Ashes 2010: Lessons from Pakistan

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91 Days Until The Ashes…

What an interesting English summer we have been witnessing. First of all it has been unique in that Pakistan hosted a test series against Australia on English soil, an odd situation in anyone’s language. But, more surprising has been the ability for a shambolic yet talented side to snatch test victories against both Australia and England. With just 93 days left until the Ashes, it is certainly interesting to see what each side may gain from their losses to this young Pakistani side.

Whether or not Pakistan manages to win the final test and draw their current series against England, they will certainly feel that they have taken big steps forward this English summer. Much of the deadwood of past Pakistani players who have continually under-performed, has been cleared, and Waqar Younis seems to have his side on the right track. Yes, they have at times been awful, but it is interesting to note that despite their incredible highs and lows, they have been able to claim test victories against much more experienced opponents.

The victory against Australia was, like the last test against England, actually much more emphatic than it appeared. Both times, Pakistan had late collapses that made the result close, but in reality had outplayed their opponents through the match. What can be taken from Pakistan’s win against Australia, is that top-level, swing and seam bowling can certainly unsettle Australia’s batting line-up. Now, obviously English conditions are very different to Australia, however England must know that they should focus on trying to get any kind of movement they can. Both Mohammed Asif and Mohammed Amir sacrifice a few yards of pace to try and make the ball wobble, and this must the English approach this Australian summer.

Jimmy Anderson and Stuart Broad do have the ability to make the ball move both in the air and off the seam, and they must not be deterred in attempting to do this in Australia. Shane Watson, Ricky Ponting and Marcus North all go at the ball hard early in their innings, and thus are susceptible to movement, and furthermore Ponting and North are both low on confidence at the moment and could be targeted. England also have the advantage of a top-level spinner in Graeme Swann, but he can only do so much, and must have support from his frontline pace attack.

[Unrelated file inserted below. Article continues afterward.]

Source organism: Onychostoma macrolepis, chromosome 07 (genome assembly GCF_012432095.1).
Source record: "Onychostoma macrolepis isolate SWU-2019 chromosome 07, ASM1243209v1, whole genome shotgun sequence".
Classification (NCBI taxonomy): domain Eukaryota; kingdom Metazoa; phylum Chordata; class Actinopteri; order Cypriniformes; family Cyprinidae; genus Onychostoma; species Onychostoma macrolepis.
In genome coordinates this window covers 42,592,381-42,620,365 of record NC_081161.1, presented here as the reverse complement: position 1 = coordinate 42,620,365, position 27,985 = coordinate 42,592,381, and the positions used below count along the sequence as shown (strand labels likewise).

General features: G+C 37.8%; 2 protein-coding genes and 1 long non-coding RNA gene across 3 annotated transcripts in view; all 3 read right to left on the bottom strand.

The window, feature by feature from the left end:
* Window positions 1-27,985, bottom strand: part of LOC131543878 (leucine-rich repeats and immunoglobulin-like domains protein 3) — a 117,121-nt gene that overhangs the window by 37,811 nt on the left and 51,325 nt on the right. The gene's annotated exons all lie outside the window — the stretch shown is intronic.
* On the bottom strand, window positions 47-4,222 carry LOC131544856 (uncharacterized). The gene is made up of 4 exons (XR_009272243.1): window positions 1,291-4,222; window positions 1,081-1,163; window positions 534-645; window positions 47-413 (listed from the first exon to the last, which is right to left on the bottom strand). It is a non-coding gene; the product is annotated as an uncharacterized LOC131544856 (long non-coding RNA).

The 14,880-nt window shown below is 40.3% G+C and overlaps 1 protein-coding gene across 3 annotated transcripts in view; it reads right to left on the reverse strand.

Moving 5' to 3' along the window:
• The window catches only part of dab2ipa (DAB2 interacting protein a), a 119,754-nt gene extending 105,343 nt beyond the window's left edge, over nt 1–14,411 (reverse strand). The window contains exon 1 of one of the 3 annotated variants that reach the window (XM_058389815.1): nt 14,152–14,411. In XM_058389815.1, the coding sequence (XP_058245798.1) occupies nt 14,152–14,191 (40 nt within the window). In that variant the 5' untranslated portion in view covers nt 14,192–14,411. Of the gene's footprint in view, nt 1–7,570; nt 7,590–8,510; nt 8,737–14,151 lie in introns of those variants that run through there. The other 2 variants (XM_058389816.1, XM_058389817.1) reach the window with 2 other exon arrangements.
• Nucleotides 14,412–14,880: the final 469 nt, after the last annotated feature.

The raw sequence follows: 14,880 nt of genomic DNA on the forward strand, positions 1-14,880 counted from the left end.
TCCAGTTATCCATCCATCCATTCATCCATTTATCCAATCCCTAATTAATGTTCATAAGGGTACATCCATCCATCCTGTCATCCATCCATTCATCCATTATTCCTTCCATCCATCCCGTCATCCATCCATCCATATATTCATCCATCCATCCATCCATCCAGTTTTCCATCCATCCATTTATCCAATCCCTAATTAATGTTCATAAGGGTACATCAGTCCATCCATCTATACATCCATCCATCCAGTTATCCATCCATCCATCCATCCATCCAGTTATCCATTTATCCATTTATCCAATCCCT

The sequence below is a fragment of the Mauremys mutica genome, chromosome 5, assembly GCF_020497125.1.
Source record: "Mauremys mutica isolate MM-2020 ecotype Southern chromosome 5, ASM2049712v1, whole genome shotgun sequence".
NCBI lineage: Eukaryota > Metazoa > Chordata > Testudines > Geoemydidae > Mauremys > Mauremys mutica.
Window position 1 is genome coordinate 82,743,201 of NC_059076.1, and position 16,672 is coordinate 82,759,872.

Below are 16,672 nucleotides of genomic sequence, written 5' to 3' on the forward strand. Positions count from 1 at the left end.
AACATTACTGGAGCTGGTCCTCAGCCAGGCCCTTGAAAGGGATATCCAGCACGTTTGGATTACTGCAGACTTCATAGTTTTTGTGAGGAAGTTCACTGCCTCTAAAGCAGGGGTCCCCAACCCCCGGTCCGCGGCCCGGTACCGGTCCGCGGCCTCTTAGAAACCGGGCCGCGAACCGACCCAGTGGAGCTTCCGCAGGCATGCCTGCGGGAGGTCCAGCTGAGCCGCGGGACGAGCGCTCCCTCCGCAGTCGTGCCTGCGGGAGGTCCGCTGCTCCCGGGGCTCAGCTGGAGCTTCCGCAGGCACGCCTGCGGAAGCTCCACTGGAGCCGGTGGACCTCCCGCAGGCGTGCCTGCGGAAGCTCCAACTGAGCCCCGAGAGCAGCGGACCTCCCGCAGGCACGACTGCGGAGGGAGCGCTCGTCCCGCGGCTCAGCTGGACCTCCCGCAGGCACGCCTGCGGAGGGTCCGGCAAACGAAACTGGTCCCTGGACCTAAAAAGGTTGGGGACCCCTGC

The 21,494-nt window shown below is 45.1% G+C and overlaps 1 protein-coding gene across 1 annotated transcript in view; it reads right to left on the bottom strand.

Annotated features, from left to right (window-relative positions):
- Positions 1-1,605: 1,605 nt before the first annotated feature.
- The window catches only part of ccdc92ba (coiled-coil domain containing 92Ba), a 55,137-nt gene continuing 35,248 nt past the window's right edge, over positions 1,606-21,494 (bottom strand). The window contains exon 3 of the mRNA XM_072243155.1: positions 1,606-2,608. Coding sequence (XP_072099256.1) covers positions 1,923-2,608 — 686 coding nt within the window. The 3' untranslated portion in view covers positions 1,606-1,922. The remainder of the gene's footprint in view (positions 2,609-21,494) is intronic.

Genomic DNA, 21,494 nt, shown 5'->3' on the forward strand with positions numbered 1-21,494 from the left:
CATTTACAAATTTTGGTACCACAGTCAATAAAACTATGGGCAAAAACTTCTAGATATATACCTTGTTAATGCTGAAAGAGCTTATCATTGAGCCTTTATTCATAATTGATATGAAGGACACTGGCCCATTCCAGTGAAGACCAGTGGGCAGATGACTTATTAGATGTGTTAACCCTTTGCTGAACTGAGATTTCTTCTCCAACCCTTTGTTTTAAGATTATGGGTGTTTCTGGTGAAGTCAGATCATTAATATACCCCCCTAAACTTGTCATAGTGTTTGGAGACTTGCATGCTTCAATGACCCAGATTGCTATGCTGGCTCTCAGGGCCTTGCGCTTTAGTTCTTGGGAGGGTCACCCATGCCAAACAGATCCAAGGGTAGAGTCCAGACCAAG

England is, in a way, in a similar position to Australia. Its batting looked very shaky in the last test, and in fact in the first two, where Pakistan managed to let them off by dropping an accumulated 18 catches. Credit must go to Alastair Cook, who battled through a form slump to compile a wonderful century, but Kevin Pieterson, Paul Collingwood and Jonathan Trott look shaky at best. It is Pieterson and Collingwood that would be of most concern to Andy Flower and Andrew Strauss at the moment. Collingwood has a lot of mental scarring from the Australians, and being out-of-form before the series won’t help. Pieterson is an odd case. He just seems to know one way, and thinks he can blast his way back into form. He must certainly look to Cook’s century for inspiration, as he will have to just put his head down and work his way back into form run by run.

“the real lesson to be learned from losses against Pakistan, is that each batting line-up has flaws that are ripe for exploitation

The advantage for England is that Australia’s bowling line-up seems far more unsettled. However, Mitch Johnson on Australian pitches is a different proposition altogether. Both bowling attacks are of course important, but the real lesson to be learned from losses against Pakistan, is that each batting line-up has flaws that are ripe for exploitation.

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